A few days ago, composer Dan Forrest asked a great question in the American Choral Composers Forum:
These are two great questions:
- How do you know you’ve found “a really beautiful and worthwhile musical idea”
- How do balance the “courage to commit to an idea that might be good” vs. “enough awareness” to abandon an idea that “just isn’t great”?
I’d separate out the two parts.
“Beautiful ideas” consist of (1) beautiful (or compelling) sounds (2) made into meaningful ideas.
Compelling Sounds . . .
Finding beautiful or compelling sounds isn’t that hard.
They often come as the result of free play or instinct.
Besides the conventionally beautiful (e.g., major seventh chords, well-placed suspensions, etc.), beautiful sounds elicit an obvious, gut-level reaction.
When you find yourself suddenly enticed by a sound — and when that captivation holds for more than a few days — it’s probably beautiful.
Find Compelling Sounds—Today
When have you noticed this in your own composing? That sudden sense of “Wow! That’s cool!” or “Oh, my goodness! That was stunning!”? That feeling is a major clue that you’re onto something good.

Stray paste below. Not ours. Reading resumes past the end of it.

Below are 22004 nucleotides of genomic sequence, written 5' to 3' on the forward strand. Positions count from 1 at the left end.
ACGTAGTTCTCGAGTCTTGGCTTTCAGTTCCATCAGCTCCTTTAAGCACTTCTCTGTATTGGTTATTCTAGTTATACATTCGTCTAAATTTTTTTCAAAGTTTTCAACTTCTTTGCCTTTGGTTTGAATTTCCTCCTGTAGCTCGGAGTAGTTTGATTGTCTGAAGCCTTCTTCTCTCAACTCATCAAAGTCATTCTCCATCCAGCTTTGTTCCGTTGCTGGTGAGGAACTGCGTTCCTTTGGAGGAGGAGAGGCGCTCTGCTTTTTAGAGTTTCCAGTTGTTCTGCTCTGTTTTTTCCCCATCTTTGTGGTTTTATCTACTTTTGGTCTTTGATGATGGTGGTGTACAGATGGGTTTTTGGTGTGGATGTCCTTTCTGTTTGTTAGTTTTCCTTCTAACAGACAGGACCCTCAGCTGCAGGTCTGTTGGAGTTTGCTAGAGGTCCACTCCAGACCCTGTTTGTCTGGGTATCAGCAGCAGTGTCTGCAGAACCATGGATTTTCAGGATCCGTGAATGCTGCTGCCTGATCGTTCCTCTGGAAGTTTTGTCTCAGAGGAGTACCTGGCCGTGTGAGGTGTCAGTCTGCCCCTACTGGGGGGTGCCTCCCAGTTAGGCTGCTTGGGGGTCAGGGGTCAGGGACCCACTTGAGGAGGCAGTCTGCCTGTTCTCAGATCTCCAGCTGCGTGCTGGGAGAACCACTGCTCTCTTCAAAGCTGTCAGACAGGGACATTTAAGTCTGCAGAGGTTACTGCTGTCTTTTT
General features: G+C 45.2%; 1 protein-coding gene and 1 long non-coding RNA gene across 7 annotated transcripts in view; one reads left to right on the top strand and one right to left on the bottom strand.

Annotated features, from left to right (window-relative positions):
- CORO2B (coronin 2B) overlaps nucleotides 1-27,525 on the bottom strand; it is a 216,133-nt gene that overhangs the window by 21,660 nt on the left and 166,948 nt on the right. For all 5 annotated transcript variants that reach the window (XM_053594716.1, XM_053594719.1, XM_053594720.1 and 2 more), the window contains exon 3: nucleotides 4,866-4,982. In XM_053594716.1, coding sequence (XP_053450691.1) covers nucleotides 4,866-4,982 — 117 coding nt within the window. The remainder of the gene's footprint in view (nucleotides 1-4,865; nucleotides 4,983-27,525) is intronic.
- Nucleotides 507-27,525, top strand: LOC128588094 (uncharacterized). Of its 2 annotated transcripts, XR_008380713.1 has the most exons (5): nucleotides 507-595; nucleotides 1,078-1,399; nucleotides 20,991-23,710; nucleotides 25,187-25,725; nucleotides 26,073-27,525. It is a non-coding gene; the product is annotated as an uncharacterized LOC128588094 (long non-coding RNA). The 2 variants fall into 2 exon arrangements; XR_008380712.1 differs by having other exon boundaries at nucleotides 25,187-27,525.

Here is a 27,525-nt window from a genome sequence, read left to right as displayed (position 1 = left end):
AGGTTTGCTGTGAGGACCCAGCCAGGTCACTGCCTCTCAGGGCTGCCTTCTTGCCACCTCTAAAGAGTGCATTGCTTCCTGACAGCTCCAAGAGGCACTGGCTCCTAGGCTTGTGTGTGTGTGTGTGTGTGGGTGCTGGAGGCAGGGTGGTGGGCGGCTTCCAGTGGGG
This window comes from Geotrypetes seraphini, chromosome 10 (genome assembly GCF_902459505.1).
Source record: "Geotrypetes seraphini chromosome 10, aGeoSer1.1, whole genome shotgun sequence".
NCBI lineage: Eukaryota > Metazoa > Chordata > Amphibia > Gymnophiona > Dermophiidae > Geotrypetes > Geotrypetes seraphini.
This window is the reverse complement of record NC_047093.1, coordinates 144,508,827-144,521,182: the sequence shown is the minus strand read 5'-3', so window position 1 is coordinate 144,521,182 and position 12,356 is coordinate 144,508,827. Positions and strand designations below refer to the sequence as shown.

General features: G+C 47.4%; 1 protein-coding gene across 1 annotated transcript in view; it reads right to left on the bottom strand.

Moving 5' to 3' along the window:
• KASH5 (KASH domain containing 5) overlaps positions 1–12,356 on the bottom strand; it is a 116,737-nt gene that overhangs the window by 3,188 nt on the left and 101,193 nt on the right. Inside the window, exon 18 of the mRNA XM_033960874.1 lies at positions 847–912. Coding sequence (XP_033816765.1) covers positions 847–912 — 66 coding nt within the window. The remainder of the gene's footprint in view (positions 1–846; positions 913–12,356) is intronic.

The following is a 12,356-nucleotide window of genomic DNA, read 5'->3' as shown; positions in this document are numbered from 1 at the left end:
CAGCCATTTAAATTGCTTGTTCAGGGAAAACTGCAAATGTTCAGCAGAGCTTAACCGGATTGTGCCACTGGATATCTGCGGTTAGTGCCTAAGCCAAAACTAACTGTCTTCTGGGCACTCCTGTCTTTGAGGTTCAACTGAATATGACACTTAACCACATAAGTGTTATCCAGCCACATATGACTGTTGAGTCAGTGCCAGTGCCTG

Sometimes composers wait to take action until they feel that feeling.
This is a big mistake.
The fastest way to find compelling new musical sounds is by making lots of new musical sounds.
👉 So start today by deciding what kind of sound you want (a melody? a harmony? a texture?). Then, make a dozen simple prototypes.
As you do so, pay attention to your gut: where is it being drawn? This is your hint that you've found an idea worth pursuing.
. . . Made into Meaningful Ideas
Though finding beautiful sounds may be easy, developing beautiful sounds into meaningful ideas IS often hard.
By “hard,” I mean “takes a deliberate, sustained, and thoughtful effort.”
Long-term (i.e., years and decades), composers develop a sense for what is meaningful generally through curiosity about life and people and specifically through years of analyzing and performing lots of other music. There is no shortcut for this never-ending work.
Short-term (i.e., weeks and months), composers develop self-compassion for their half-baked ideas through two simple maxims:
- The full meaning of an idea is *never* clear in the first draft.
- Inspiration is an ongoing revelation, not a one-and-done event.
Composers who believe and trust these facts experience far less self-doubt.
Instead, they just revise. A lot.
In this revision process, they trust that their long-term understanding will reward their short-term persistence with insight about how to hone the meaningfulness of their beautiful sounds.
Make Your Meaningful Ideas—Today
👉 They key to “finding” meaningful ideas is developing the meaning of your current ideas through revision.
These blog posts will help you better understand the revision process and what concrete steps you can take for it:
Sign up to stay in the loop about music worth hearing, process tips worth trying, career relationship ideas worth pursuing, and creative stories worth living.